- Famed civil rights attorney Ben Crump and attorney Craig Whisenhunt announced on Wednesday their intent to file a lawsuit against Gov. Ron DeSantis and the state of Florida if officials do not rescind its rejection of AP African American Studies in high schools.
- However, The College Board on Tuesday stated that it would work to revise the course syllabus to better align with Florida education standards.
- Should the suit be filed, three high school students would serve as the main plaintiffs.
- The Florida Department of Education initially rejected the course from being offered on grounds that it is “inexplicably contrary to Florida law.”
- Controversial topics in the original course curriculum included subjects such as “Black Queer Studies,” and “The Reparations Movement.”
A group of high school students represented by civil rights attorneys Ben Crump and Craig Whisenhunt announced on Wednesday their intent to file a lawsuit against Gov. Ron DeSantis and the state of Florida should it uphold its rejection of AP African American Studies from being taught in high schools.
Crump and Whisenhunt stated that they will follow through in filing the lawsuit should the state fail to negotiate with The College Board to allow high schools to offer the class to students.
In the case that the suit is filed, three high school students, Elijah Edwards, Victoria MacQueen, and Juliette Heckman, would serve as the lead plaintiffs.
“Hopefully it won’t come to that, Gov. DeSantis,” said Crump regarding the potential lawsuit.
Additionally, Sen. Geraldine Thompson stated that she is working with state Rep. Gallop Franklin to draft legislation that would require any school receiving state funding to adhere to a set of to-be-drafted standards in teaching African-American history.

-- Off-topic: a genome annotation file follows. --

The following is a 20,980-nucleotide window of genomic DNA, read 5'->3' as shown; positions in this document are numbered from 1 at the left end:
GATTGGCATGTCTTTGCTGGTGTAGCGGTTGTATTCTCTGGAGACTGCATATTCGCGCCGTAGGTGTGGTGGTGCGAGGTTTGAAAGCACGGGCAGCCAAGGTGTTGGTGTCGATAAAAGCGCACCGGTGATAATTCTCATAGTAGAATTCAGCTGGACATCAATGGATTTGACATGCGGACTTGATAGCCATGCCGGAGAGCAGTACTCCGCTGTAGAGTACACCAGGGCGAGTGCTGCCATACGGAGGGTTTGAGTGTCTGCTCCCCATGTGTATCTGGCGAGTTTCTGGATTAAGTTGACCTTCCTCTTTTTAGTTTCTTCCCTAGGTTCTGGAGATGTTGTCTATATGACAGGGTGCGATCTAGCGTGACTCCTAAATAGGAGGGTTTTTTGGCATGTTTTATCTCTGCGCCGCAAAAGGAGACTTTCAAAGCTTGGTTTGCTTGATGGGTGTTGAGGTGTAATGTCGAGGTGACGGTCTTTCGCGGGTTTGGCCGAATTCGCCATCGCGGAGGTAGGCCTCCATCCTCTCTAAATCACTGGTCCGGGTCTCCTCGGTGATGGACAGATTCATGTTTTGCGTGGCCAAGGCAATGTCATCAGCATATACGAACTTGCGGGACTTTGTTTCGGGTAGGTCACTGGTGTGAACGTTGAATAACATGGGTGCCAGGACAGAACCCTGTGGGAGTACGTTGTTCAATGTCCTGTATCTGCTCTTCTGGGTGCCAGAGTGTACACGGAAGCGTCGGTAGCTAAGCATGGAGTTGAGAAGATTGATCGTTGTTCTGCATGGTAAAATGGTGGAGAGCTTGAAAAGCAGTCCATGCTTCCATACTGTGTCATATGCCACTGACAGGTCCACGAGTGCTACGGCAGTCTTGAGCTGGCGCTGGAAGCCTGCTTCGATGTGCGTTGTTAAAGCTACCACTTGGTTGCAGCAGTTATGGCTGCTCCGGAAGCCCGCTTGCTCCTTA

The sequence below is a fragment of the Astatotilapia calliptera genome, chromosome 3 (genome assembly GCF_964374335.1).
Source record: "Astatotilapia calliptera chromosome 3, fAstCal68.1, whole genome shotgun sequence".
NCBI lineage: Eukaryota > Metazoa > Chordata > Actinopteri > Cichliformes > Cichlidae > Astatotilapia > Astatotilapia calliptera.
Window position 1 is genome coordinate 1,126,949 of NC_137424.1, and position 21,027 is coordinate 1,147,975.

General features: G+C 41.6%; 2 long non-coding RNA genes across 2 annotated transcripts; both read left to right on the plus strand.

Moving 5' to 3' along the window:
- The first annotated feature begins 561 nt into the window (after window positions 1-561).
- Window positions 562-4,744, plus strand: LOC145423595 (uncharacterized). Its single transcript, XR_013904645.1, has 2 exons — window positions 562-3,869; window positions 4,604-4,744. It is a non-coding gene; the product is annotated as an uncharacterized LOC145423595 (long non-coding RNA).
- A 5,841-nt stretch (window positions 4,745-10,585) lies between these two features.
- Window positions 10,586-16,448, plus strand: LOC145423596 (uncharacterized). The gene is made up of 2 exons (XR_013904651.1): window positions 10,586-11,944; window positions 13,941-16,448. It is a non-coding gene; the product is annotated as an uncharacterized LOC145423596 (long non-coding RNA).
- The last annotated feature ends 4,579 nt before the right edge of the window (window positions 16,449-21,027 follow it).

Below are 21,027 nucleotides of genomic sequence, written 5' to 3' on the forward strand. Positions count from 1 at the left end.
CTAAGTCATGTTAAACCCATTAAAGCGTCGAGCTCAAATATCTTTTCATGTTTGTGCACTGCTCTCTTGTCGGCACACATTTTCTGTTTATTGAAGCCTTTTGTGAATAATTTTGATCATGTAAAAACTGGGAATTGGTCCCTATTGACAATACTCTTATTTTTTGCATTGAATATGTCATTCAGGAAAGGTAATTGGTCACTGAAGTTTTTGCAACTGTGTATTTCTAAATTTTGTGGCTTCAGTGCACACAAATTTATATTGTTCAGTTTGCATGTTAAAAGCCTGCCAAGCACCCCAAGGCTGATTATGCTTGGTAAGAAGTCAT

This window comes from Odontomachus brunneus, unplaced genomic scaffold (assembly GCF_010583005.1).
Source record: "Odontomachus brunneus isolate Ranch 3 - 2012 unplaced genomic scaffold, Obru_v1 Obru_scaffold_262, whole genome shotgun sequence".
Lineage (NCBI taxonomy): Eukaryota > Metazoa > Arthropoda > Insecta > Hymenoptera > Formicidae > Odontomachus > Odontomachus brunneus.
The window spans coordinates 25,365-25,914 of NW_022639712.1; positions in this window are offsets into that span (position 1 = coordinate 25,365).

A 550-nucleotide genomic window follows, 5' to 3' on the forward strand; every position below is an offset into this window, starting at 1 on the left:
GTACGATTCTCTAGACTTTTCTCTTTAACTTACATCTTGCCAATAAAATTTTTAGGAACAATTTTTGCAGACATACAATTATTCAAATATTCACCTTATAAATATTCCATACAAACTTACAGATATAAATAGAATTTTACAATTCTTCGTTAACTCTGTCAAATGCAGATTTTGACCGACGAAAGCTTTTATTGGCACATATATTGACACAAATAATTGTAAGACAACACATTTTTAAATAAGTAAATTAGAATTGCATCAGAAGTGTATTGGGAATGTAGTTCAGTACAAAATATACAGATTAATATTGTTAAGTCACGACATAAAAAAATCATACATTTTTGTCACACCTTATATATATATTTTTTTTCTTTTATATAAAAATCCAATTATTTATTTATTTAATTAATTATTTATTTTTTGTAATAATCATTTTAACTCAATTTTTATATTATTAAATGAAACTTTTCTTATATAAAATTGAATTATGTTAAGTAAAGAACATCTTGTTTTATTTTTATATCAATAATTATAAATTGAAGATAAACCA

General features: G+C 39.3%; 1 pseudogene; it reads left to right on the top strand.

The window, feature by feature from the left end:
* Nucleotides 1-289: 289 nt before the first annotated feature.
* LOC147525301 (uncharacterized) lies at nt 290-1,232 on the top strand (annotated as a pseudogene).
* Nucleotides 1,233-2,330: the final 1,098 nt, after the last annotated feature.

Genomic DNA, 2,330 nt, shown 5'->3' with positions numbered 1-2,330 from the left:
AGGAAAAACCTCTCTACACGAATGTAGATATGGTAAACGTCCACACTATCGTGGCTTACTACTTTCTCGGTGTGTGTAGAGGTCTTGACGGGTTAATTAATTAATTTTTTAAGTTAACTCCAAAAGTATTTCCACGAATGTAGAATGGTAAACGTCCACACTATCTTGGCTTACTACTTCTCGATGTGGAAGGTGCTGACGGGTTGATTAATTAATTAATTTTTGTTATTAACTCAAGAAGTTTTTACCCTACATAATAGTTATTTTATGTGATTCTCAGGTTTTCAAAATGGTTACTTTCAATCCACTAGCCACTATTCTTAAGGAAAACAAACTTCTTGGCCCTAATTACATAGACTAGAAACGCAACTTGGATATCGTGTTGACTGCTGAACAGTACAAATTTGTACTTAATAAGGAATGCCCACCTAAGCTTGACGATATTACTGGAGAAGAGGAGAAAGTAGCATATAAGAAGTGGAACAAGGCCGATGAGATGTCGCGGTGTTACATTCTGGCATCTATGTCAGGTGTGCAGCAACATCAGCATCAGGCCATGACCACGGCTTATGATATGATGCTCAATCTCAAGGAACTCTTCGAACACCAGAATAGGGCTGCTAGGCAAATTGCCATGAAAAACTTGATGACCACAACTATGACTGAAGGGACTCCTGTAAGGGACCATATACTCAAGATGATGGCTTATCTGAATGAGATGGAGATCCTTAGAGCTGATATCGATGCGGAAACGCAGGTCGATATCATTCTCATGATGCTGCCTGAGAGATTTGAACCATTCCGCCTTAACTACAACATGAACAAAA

In a letter obtained by The Capitolist dated January 12th, the DeSantis administration told the College Board, which administers standardized AP testing, that the course’s rejection was decided on the basis that the class is “inexplicably contrary to Florida law,” and “significantly lacks educational value.”
The Governor’s Office told The Capitolist that it views the course as a “vehicle for a political agenda” and “leaves large, ambiguous gaps that can be filled with additional ideological material,” which led to the state’s decision to bar its instruction in high schools across Florida. The department also published an infographic explaining additional “concerns found within” the course, which include “Black queer studies” and “the reparations movement.”
Following the state’s pushback, College Board announced on Tuesday that it would update the course, as confirmed by Florida Department of Education Communications Director Alex Lanfranconi.
“We look forward to reviewing the College Board’s changes and expect the removal of content on Critical Race Theory, Black Queer Studies, Intersectionality, and other topics that violate our laws,” he said.
The Florida Department of Education said last week that if College Board amends the course to comply with state standards, it will reconsider it for approval.